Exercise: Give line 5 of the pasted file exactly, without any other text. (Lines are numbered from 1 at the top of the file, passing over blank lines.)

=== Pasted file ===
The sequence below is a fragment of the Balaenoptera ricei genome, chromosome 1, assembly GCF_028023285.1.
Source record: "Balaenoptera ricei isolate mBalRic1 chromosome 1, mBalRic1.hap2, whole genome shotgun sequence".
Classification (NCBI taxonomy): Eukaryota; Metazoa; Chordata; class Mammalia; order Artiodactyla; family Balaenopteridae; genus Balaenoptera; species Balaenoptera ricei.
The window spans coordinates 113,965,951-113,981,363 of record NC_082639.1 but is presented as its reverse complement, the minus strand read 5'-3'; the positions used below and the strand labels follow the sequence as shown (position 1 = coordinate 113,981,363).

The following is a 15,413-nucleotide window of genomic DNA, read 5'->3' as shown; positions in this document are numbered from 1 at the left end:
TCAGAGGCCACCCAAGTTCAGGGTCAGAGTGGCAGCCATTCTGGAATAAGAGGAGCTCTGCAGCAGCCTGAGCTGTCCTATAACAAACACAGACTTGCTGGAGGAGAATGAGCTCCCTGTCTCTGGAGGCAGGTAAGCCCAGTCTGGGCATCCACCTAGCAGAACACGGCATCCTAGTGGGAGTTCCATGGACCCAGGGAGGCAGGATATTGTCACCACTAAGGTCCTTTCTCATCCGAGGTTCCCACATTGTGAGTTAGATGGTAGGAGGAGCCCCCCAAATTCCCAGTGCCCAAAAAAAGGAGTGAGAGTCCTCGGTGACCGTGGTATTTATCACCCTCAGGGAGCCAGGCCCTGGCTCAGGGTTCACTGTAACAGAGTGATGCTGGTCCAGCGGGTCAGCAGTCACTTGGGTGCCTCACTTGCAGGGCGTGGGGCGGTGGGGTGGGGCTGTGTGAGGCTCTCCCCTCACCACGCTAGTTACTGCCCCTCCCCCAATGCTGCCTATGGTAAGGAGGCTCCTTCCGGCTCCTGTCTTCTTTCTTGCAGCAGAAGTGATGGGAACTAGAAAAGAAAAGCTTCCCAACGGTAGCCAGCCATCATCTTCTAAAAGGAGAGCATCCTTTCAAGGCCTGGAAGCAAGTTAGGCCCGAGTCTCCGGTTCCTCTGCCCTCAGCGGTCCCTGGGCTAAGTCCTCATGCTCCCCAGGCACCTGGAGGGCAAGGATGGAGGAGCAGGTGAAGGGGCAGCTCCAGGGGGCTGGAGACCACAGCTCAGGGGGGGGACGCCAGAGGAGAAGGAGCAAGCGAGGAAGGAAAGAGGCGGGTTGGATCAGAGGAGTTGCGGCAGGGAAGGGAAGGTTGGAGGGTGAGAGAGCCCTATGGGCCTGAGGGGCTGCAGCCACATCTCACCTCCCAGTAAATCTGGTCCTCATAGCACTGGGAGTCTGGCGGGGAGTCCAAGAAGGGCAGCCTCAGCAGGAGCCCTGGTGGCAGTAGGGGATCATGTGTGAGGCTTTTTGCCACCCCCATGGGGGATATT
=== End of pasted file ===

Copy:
The following is a 15,413-nucleotide window of genomic DNA, read 5'->3' as shown; positions in this document are numbered from 1 at the left end: